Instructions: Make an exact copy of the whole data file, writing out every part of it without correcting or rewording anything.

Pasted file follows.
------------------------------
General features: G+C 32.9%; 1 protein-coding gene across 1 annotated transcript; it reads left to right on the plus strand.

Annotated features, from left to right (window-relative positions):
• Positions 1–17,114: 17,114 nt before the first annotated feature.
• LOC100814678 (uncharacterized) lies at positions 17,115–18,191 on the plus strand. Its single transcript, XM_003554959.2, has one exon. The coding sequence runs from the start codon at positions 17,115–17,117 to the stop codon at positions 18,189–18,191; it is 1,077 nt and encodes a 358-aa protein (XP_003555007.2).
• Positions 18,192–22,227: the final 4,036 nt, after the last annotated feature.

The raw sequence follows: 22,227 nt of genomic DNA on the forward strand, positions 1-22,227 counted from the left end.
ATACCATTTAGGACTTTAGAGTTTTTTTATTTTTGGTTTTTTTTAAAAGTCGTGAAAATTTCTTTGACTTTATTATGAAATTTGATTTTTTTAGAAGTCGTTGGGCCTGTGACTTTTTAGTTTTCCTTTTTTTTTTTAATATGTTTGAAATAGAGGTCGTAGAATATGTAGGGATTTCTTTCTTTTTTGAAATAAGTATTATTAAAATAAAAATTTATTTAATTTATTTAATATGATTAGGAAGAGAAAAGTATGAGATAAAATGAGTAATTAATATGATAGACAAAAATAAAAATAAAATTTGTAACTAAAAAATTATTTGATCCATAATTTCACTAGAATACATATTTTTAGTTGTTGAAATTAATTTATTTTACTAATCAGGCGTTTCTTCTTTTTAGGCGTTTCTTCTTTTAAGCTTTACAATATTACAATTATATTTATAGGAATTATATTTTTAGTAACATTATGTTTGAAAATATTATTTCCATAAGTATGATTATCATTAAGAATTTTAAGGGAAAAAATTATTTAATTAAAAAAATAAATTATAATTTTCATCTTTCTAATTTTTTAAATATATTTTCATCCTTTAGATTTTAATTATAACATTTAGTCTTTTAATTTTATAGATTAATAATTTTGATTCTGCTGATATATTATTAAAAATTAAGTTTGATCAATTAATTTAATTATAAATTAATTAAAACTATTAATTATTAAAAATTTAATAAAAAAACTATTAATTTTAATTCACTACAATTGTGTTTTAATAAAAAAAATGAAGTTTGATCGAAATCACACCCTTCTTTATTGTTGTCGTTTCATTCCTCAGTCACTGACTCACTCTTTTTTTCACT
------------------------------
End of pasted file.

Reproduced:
General features: G+C 32.9%; 1 protein-coding gene across 1 annotated transcript; it reads left to right on the plus strand.

Annotated features, from left to right (window-relative positions):
• Positions 1–17,114: 17,114 nt before the first annotated feature.
• LOC100814678 (uncharacterized) lies at positions 17,115–18,191 on the plus strand. Its single transcript, XM_003554959.2, has one exon. The coding sequence runs from the start codon at positions 17,115–17,117 to the stop codon at positions 18,189–18,191; it is 1,077 nt and encodes a 358-aa protein (XP_003555007.2).
• Positions 18,192–22,227: the final 4,036 nt, after the last annotated feature.

The raw sequence follows: 22,227 nt of genomic DNA on the forward strand, positions 1-22,227 counted from the left end.
ATACCATTTAGGACTTTAGAGTTTTTTTATTTTTGGTTTTTTTTAAAAGTCGTGAAAATTTCTTTGACTTTATTATGAAATTTGATTTTTTTAGAAGTCGTTGGGCCTGTGACTTTTTAGTTTTCCTTTTTTTTTTTAATATGTTTGAAATAGAGGTCGTAGAATATGTAGGGATTTCTTTCTTTTTTGAAATAAGTATTATTAAAATAAAAATTTATTTAATTTATTTAATATGATTAGGAAGAGAAAAGTATGAGATAAAATGAGTAATTAATATGATAGACAAAAATAAAAATAAAATTTGTAACTAAAAAATTATTTGATCCATAATTTCACTAGAATACATATTTTTAGTTGTTGAAATTAATTTATTTTACTAATCAGGCGTTTCTTCTTTTTAGGCGTTTCTTCTTTTAAGCTTTACAATATTACAATTATATTTATAGGAATTATATTTTTAGTAACATTATGTTTGAAAATATTATTTCCATAAGTATGATTATCATTAAGAATTTTAAGGGAAAAAATTATTTAATTAAAAAAATAAATTATAATTTTCATCTTTCTAATTTTTTAAATATATTTTCATCCTTTAGATTTTAATTATAACATTTAGTCTTTTAATTTTATAGATTAATAATTTTGATTCTGCTGATATATTATTAAAAATTAAGTTTGATCAATTAATTTAATTATAAATTAATTAAAACTATTAATTATTAAAAATTTAATAAAAAAACTATTAATTTTAATTCACTACAATTGTGTTTTAATAAAAAAAATGAAGTTTGATCGAAATCACACCCTTCTTTATTGTTGTCGTTTCATTCCTCAGTCACTGACTCACTCTTTTTTTCACT